Sometimes I jokingly say I hate hope, but I’m not joking.
Recently, I learned that I’m not alone, and that hating hope a real thing.
On his podcast, “The Place We Find Ourselves,” Christian counselor Adam Young talked about our war with hope.
He said we hate hope because it causes an inward groaning, an agonizing longing for something we want from God.
It’s especially agonizing when the longing is for something deeply important — far beyond hoping for good weather for your picnic.
Young said true hope is torment because it involves both wanting and waiting, and not just waiting, but waiting expectantly, believing that the thing will happen.
The psalmist, after pleading with God to hear him and have mercy on him, writes, “I remain confident of this: I will see the goodness of the Lord in the land of the living. Wait for the Lord. Be strong and take heart and wait for the Lord” (Psalm 27:7, 13-14).
God hears the groanings of his people. He gives them their desires in this life, but not all of them.
The dilemma, Young said, is that we don’t know which desires he will give us “in the land of the living” and which ones we won’t see fulfilled until eternity.
God isn’t a magic genie, but at the same time he tells us to ask.
It forces us to wrestle with God, to keep knocking and seeking and asking.
I know that sounds like God is arbitrary and cruel, but that’s not it.
Young said it’s about relationship, that our wrestling with God actually brings us close to him, we get to know him, even as we hurl our anger and disappointments at him.
Of course, you can always stop hoping, Young said. You can deaden your desires and tell yourself, “If I didn’t want this so badly I wouldn’t hurt so much.”
That happens when you reach a breaking point and say, “I’m done” — and you mean it.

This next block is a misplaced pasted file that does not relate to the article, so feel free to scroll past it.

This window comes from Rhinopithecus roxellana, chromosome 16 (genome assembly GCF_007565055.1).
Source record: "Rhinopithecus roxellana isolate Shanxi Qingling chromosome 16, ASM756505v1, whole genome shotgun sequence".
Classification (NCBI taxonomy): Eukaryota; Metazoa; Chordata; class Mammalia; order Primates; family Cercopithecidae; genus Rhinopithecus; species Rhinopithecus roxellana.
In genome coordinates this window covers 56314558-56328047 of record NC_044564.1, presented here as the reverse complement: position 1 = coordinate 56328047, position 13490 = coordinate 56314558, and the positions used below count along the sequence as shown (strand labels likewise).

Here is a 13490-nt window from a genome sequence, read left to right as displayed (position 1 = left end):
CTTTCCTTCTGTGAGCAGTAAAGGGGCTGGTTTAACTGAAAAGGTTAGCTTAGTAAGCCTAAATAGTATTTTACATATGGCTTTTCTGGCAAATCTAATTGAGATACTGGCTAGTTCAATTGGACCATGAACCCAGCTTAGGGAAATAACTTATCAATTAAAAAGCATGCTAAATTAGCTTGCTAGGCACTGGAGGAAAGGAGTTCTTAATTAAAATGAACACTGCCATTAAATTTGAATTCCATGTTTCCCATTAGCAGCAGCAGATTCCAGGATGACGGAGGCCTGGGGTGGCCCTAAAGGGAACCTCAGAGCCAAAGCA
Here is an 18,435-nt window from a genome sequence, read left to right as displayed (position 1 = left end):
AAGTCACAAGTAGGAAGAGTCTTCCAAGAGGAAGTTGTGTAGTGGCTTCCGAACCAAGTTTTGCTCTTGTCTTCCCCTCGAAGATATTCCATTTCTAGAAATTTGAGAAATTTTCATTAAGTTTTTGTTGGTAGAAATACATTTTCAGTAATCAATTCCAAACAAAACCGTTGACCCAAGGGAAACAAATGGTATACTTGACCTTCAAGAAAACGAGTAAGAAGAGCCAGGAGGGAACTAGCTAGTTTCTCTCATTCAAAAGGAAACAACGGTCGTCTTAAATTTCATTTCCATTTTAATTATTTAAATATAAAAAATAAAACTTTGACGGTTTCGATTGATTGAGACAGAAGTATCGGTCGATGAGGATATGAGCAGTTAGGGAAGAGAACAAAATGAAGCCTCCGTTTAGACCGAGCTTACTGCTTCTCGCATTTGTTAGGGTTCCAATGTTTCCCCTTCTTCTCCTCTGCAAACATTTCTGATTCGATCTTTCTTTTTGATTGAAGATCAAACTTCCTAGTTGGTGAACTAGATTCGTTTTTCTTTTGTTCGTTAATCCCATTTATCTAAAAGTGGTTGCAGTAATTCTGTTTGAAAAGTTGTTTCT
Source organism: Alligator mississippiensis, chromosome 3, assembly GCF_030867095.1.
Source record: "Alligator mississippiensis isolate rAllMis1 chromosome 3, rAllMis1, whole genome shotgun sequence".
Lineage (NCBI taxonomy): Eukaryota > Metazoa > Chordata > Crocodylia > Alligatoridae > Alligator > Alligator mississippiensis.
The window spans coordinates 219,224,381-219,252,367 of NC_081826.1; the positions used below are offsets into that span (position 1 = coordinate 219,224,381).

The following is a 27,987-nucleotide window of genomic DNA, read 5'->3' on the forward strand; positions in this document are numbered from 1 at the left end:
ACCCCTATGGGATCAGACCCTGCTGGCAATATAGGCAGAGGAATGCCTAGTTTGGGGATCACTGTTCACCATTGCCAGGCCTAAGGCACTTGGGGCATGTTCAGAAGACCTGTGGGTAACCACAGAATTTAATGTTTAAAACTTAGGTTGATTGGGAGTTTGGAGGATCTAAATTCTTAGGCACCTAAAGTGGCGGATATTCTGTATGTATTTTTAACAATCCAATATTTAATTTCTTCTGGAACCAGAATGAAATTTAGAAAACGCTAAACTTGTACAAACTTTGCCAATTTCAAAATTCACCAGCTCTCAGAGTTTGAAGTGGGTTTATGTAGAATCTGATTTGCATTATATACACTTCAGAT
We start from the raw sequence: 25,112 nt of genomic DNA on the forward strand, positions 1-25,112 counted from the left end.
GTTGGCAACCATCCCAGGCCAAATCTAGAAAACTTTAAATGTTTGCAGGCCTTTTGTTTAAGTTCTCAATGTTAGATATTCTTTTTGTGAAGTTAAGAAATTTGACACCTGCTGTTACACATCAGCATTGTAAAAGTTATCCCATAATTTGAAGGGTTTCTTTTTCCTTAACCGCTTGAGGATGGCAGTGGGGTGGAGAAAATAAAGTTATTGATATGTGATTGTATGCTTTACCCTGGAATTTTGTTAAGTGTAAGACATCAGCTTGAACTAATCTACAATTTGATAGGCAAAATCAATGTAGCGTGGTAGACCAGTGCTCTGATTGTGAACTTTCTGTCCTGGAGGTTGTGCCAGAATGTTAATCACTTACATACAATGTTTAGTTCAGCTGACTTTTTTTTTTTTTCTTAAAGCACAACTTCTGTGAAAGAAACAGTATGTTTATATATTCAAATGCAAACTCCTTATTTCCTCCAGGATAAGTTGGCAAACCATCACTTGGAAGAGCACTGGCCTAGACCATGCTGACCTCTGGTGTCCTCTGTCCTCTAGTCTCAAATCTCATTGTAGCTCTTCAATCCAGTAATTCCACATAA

Have you been there? I have. I’ve been done praying over situations that have broken my heart, done pleading with God for his help and rescue.
But hope never seems to go away.
The other alternative is to become cynical, tell yourself you’re just being realistic. Realistically, maybe even statistically, this thing probably won’t happen, so why hope?
I’ve done that too.
The problem with that, Young said, is that it denies the reality of the miraculous, the resurrection power of God to intervene and turn situations upside down, which God does all the time.
For me, whenever I am at war with hope, there’s something inside me that won’t let me give up completely.
It’s as if God’s Spirit is letting my spirit know God’s not finished yet and that my very groanings are producing good things in me, like perseverance, which produces character — which produces hope (Romans 5:3-4).
It always comes back to hope.
“And hope doesn’t disappoint, because the love of God has been poured out within our hearts,” writes the Apostle Paul (Romans 5:7).
Will he respond to my cries? Yes, he will.
And whether I get what I ask for or not, even in my hopeful torment, his grace is always enough, and that, ultimately, is my hope.
Nancy Kennedy is the author of “Move Over, Victoria — I Know the Real Secret,” “Girl on a Swing” and “Lipstick Grace.” She can be reached at 352-564-2927 or via email at email@example.com.